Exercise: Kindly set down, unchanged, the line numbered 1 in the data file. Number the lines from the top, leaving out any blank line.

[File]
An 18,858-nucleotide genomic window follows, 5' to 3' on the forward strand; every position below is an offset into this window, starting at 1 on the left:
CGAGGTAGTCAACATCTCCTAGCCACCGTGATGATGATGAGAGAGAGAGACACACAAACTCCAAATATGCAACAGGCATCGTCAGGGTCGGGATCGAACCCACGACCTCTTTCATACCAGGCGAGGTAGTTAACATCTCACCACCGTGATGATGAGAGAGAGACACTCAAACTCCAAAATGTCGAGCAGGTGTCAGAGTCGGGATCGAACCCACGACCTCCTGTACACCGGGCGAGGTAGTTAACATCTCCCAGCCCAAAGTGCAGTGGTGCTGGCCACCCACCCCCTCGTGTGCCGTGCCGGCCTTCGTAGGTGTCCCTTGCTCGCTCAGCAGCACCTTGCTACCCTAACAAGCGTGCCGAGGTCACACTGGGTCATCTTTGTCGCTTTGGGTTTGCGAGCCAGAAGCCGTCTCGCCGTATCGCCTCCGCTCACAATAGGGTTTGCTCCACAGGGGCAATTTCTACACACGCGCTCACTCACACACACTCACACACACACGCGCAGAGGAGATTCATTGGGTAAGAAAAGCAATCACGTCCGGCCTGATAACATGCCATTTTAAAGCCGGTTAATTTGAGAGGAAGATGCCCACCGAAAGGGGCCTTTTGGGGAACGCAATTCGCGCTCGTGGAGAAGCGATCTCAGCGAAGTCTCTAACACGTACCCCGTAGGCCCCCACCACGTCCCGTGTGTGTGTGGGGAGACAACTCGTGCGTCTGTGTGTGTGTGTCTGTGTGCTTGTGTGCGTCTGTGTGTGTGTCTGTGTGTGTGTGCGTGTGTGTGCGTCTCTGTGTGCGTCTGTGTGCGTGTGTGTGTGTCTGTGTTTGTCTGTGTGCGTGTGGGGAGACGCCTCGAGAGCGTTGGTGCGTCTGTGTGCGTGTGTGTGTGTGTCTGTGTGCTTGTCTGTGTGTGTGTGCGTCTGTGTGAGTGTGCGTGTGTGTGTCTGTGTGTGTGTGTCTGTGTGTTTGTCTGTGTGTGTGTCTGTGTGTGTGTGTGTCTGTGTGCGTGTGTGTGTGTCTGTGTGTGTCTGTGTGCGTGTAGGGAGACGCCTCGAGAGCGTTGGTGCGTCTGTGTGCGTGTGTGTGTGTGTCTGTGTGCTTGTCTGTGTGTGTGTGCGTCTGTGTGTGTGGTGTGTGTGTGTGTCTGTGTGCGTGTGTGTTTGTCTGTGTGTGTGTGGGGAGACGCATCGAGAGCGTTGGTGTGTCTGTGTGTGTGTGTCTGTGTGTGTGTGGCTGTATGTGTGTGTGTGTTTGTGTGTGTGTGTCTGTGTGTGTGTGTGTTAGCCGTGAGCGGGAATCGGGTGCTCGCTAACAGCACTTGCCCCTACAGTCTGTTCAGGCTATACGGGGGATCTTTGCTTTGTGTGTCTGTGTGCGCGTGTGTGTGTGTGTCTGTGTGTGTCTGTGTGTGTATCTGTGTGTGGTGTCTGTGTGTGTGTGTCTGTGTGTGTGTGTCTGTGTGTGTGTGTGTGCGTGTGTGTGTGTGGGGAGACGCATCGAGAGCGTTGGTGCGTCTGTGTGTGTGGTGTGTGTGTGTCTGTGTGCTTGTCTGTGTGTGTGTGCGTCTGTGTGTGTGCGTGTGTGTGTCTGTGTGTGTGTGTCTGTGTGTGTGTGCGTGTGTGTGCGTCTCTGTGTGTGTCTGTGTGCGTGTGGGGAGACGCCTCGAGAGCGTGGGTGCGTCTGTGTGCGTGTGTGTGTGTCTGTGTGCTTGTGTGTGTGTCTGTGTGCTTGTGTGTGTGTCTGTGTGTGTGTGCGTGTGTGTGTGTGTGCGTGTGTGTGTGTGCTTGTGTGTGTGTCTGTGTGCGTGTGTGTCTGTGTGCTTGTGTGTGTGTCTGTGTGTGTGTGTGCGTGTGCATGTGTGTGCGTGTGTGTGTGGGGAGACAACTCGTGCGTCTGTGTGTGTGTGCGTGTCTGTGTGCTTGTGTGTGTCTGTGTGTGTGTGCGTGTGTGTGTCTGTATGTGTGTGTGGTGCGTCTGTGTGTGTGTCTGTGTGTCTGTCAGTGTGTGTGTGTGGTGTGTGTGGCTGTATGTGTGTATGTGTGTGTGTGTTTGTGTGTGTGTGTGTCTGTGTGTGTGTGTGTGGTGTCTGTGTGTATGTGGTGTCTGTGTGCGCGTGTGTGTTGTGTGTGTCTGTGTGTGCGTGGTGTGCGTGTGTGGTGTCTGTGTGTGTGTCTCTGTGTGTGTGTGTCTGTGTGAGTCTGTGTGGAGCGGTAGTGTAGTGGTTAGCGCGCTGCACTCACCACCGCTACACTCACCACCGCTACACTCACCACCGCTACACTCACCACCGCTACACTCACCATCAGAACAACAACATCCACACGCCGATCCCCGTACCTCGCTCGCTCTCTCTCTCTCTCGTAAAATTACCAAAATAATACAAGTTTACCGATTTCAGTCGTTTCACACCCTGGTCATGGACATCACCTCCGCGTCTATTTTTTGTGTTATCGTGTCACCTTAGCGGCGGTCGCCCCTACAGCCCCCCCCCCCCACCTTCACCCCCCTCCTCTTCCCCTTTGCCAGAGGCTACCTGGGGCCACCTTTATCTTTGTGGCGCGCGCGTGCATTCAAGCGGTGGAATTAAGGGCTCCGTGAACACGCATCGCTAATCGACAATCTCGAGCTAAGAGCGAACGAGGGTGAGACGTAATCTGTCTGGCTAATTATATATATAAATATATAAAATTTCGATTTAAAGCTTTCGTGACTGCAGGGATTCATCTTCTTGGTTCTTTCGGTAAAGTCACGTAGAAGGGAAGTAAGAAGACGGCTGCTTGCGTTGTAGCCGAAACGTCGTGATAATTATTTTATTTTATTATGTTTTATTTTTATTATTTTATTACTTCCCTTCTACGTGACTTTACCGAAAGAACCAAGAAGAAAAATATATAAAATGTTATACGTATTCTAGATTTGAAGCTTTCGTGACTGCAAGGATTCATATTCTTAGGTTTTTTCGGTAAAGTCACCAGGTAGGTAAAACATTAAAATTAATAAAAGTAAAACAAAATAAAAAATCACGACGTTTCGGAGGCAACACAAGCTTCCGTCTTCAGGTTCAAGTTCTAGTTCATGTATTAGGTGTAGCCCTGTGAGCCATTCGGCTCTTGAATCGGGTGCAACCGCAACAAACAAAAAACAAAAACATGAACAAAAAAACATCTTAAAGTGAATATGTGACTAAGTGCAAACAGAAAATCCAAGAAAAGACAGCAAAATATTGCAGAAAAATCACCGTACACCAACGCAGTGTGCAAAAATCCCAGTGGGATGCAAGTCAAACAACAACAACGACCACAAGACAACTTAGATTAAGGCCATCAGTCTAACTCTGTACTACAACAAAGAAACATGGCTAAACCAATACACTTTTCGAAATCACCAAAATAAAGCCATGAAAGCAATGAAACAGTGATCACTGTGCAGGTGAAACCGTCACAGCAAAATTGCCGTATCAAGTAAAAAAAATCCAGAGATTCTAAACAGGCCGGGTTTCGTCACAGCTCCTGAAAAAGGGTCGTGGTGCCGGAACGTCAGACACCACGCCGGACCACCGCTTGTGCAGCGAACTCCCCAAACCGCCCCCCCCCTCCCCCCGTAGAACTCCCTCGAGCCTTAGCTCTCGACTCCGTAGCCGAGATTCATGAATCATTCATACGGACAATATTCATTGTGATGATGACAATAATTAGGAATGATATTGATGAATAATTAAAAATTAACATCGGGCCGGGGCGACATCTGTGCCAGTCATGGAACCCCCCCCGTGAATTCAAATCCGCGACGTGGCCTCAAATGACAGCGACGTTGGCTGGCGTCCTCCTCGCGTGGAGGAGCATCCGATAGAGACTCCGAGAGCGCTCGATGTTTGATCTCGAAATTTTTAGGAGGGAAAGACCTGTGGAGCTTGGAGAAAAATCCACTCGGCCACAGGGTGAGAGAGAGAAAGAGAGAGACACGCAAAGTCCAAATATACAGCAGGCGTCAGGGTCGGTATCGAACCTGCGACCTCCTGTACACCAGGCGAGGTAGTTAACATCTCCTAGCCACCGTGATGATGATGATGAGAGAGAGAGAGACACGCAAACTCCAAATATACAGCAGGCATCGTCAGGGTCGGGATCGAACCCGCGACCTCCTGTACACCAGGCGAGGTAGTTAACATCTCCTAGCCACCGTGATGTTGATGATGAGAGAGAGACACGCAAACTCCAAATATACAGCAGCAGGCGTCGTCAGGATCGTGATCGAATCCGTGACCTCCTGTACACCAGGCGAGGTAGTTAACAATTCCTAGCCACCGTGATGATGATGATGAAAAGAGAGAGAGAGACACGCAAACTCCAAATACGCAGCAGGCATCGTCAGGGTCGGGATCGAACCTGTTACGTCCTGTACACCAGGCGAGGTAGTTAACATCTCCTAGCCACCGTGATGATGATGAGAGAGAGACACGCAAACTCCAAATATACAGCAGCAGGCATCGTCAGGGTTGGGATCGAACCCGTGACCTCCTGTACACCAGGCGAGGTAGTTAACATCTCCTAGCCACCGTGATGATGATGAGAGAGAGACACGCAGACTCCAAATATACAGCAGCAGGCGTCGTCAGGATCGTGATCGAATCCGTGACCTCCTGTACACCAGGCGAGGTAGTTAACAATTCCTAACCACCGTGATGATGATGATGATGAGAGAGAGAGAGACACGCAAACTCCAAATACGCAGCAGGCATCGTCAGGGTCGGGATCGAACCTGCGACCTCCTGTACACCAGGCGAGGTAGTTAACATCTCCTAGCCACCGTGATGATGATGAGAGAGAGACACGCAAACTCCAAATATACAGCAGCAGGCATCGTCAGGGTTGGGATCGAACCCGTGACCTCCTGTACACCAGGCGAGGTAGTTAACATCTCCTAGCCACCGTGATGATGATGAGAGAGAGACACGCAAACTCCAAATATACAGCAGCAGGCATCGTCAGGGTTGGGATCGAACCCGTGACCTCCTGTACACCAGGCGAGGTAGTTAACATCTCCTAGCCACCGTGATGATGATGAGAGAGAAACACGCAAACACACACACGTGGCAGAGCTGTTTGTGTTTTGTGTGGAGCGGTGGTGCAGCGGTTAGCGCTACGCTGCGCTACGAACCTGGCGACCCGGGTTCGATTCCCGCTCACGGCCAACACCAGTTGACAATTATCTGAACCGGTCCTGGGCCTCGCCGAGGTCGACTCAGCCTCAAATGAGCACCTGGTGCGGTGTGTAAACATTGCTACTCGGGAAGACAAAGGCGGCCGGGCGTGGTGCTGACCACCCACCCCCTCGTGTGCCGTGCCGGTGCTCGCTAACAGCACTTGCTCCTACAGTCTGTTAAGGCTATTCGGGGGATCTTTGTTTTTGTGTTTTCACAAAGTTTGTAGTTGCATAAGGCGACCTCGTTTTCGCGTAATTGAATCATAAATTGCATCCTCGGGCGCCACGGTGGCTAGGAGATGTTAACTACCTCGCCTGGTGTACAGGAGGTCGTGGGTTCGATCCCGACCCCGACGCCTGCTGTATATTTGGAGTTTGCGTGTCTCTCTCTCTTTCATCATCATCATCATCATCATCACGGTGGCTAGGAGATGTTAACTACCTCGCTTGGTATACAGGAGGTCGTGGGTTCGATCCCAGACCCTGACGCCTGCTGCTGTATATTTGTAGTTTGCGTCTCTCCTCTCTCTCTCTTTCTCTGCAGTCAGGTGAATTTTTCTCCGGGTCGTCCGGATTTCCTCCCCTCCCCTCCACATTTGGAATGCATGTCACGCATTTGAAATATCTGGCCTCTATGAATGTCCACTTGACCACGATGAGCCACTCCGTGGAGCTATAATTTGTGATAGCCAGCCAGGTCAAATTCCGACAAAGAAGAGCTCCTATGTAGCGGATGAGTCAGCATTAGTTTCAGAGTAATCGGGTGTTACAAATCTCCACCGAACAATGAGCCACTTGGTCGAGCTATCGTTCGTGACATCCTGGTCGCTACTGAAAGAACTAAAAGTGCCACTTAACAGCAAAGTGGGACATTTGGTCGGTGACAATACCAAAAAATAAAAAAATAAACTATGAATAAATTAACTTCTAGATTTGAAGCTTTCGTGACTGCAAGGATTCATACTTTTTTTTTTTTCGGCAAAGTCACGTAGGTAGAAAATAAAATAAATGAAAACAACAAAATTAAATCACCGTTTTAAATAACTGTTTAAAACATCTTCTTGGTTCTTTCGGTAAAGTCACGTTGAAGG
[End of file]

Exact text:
An 18,858-nucleotide genomic window follows, 5' to 3' on the forward strand; every position below is an offset into this window, starting at 1 on the left: